Room: Karl Dean Ballroom C
Purpose: [F-18]-FDG PET/CT, CT, and MRI images are used clinically to determine progression of advanced lung cancer (ALC) patients. Previous work has shown that FDG PET/CT scans add value to response assessment, but heterogeneity of response has not been evaluated. This study examines the response heterogeneity seen on FDG PET/CT and assesses its agreement with evidence of progression seen on CT and/or MRI.
Methods: Eleven ALC patients treated with systemic therapies received FDG PET/CT scans at baseline and within 41 (median 1) days of progression (CT, MRI). An experienced nuclear medicine physician identified PET lesions and verified segmentations produced by an automatic tool. Relative change (%Î”) in SUVmax, SUVmean, SUVtotal, and PET volume were used to classify and measure lesion- and patient-level response. Lesions and patients were classified as completely metabolically responding (CMR, disappearing), partially responding (PMR), stable (SMR), progressing (PMD), or new (NMD) based on published repeatability limits of agreement. Patient-level metrics were determined using lesion segmentations. Fleissâ€™ kappa was used to assess agreement between response categorizations.
Results: Patients demonstrated heterogeneous FDG response: 7/11 patients had both CMR/PMR and PMD/NMD lesions, 4/11 had both SMD and CMR/PMR or PMD/NMD lesions when response was categorized by %Î”SUVtotal. Patient-level PET/CT response determined by %Î”SUVtotal had the greatest agreement with radiographic progression: 4/11 were classified as PMD, 2/11 as SMD, and 5/11 as PMR. The discordant patients either had new lesions (identifiable on FDG PET) or progressing brain metastases (not identifiable on FDG PET). Patient-level response was more discordant when assessed by the other metrics. Response of patients and lesions had fair agreement when classified by different metrics (Îºpatient=0.22 and Îºlesion=0.34).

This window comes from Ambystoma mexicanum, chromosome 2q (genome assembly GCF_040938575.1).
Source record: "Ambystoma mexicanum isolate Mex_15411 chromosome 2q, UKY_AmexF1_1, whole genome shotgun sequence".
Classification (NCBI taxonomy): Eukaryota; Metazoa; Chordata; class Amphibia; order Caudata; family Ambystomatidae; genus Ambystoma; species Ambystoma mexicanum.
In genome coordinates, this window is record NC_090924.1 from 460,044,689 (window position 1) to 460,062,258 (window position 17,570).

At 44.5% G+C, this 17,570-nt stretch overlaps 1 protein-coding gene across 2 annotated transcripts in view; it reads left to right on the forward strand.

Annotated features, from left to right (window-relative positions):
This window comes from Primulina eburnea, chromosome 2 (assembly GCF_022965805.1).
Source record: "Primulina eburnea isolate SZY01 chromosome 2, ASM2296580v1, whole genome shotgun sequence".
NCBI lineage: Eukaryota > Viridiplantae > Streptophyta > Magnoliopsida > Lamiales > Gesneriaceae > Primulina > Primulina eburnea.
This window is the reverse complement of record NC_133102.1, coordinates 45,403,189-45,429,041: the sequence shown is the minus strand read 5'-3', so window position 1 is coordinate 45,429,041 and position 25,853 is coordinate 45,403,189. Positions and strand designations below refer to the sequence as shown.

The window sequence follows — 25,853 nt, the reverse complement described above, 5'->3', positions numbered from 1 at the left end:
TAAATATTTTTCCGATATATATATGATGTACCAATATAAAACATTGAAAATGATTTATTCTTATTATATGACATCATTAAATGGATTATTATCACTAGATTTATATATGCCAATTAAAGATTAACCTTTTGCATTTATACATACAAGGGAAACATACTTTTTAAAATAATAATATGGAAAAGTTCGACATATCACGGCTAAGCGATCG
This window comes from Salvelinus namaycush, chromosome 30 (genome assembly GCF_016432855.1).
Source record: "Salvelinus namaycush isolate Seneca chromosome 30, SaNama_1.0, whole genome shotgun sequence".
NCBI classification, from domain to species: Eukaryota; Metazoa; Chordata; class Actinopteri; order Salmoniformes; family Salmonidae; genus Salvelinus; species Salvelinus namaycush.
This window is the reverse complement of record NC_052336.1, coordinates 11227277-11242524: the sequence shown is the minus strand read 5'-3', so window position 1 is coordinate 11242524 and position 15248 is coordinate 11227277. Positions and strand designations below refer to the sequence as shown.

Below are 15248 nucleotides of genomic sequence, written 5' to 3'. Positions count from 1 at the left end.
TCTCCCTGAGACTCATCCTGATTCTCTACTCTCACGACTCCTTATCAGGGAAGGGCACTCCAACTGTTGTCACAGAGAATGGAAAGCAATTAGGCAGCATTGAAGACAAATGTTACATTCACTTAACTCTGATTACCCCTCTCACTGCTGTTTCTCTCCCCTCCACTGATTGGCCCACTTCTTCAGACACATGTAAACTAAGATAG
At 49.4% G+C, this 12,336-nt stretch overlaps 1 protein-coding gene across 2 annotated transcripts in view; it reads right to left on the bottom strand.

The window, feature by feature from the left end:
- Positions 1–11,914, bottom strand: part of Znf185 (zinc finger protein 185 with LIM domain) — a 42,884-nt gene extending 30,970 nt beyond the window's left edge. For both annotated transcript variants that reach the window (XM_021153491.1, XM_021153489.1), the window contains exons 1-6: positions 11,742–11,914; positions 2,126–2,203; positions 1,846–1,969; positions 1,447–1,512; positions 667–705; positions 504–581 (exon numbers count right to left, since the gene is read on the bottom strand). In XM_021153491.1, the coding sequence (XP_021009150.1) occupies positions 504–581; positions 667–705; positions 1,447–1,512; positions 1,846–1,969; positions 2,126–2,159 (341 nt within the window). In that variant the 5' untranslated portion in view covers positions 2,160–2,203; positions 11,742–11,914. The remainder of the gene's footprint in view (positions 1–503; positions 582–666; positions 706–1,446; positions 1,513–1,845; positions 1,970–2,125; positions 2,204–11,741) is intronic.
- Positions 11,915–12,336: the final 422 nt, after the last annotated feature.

Conclusion: Response heterogeneity was observed in FDG PET/CT scans of eleven ALC patients. Further work is needed to combine quantitative response information from other imaging modalities (MRI, CT).
Funding Support, Disclosures, and Conflict of Interest: Work funded in part by the University of Wisconsin Carbone Cancer Center Support Grant P30 CA014520 and the Wisconsin Oncology Network of Imaging eXcellence.